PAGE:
VentureBeat reports that whitegoods maker Whirlpool is getting into the "smart appliances" market - Whirlpool leaps into Smart Grid game with 1M smart dryers by 2011.
Since the move toward a cleaner, more efficient electrical grid picked up speed last year, it’s been a land grab for goliaths like General Electric, IBM, Intel and Cisco Systems. Today, there’s a new player on the field: Major appliance maker Whirlpool is promising to deliver 1 million Smart Grid-compatible clothes dryers by 2011. ...
The new dryers will be able to receive signals from home energy grids telling them whether to turn their power consumption up or down or off entirely based on what else is going on with the grid or in the building. For example, during expensive peak energy periods, it could tone down how much power it is drawing from the grid (by switching to no-heat spin cycles), or choose to dry the clothes at a different time in order to conserve energy and, more importantly, lower people’s electricity bills. Whirlpool says its smart dryers could save people $20 to $40 a year. At the same time, 1 million of them (about a quarter the number of dryers the company produces each year) could save the equivalent of the amount of power generated by 10 500-megawatt coal-fired power plants. That accounts for a chunk of greenhouse gas emissions savings as well.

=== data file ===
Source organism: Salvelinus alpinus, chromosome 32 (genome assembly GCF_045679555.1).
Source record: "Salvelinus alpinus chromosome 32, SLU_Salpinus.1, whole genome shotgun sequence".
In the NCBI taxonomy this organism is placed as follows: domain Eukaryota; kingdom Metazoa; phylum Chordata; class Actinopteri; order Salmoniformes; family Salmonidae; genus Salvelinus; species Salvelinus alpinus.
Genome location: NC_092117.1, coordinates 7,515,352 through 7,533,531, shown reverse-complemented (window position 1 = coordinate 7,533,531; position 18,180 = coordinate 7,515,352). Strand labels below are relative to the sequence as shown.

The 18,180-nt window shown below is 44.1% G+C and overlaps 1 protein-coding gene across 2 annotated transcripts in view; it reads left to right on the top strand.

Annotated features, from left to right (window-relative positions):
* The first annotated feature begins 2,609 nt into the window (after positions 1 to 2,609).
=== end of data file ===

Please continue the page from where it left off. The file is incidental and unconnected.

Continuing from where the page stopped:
The New York Times also has a story on the topic - Home Appliances Are Starting to Wise Up .
General Electric Co. has announced it will roll out by November its first commercial smart appliance, a hybrid electric heat pump water heater. The company said the pump will save consumers $250 a year in energy costs, with the opportunity to save more through automatic 85 percent reductions in peak-hour energy consumption.
Other "demand response" appliances expected to enter the market are refrigerators able to delay defrost cycles and dishwashers that delay operation until overall energy demands decline at night. Taken together, smart grid-enhanced home appliances could shave up to 7 percent off U.S. peak demand through 2019, according to a recent report by the Federal Energy Regulatory Commission.
But such reductions will require the rapid deployment of smart appliances and meters able to communicate with utilities through a mix of wireless or land-based networks. FERC estimates that there are about 8 million smart meters installed in homes today, with several million more expected after DOE releases its next round of stimulus awards.